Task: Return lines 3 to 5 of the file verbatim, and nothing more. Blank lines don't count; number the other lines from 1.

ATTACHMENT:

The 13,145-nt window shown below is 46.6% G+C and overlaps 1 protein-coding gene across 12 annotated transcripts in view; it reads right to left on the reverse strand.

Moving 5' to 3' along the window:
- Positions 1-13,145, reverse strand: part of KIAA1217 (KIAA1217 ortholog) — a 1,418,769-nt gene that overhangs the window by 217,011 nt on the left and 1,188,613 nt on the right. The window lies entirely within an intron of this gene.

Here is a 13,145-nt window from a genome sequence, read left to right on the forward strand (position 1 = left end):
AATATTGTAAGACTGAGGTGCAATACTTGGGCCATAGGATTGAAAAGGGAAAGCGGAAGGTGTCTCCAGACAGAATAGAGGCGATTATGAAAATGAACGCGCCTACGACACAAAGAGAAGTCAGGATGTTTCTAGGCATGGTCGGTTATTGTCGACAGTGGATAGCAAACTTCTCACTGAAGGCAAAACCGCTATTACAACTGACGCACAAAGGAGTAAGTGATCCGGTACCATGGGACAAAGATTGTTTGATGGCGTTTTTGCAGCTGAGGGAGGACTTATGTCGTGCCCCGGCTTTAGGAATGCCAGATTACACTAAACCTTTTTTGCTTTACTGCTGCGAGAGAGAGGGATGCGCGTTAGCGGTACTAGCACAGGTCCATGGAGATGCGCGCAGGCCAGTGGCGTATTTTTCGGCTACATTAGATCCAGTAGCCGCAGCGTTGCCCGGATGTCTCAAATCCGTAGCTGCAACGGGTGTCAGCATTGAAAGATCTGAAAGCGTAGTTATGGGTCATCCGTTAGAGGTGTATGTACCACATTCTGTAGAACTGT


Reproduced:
- Positions 1-13,145, reverse strand: part of KIAA1217 (KIAA1217 ortholog) — a 1,418,769-nt gene that overhangs the window by 217,011 nt on the left and 1,188,613 nt on the right. The window lies entirely within an intron of this gene.

Here is a 13,145-nt window from a genome sequence, read left to right on the forward strand (position 1 = left end):
AATATTGTAAGACTGAGGTGCAATACTTGGGCCATAGGATTGAAAAGGGAAAGCGGAAGGTGTCTCCAGACAGAATAGAGGCGATTATGAAAATGAACGCGCCTACGACACAAAGAGAAGTCAGGATGTTTCTAGGCATGGTCGGTTATTGTCGACAGTGGATAGCAAACTTCTCACTGAAGGCAAAACCGCTATTACAACTGACGCACAAAGGAGTAAGTGATCCGGTACCATGGGACAAAGATTGTTTGATGGCGTTTTTGCAGCTGAGGGAGGACTTATGTCGTGCCCCGGCTTTAGGAATGCCAGATTACACTAAACCTTTTTTGCTTTACTGCTGCGAGAGAGAGGGATGCGCGTTAGCGGTACTAGCACAGGTCCATGGAGATGCGCGCAGGCCAGTGGCGTATTTTTCGGCTACATTAGATCCAGTAGCCGCAGCGTTGCCCGGATGTCTCAAATCCGTAGCTGCAACGGGTGTCAGCATTGAAAGATCTGAAAGCGTAGTTATGGGTCATCCGTTAGAGGTGTATGTACCACATTCTGTAGAACTGT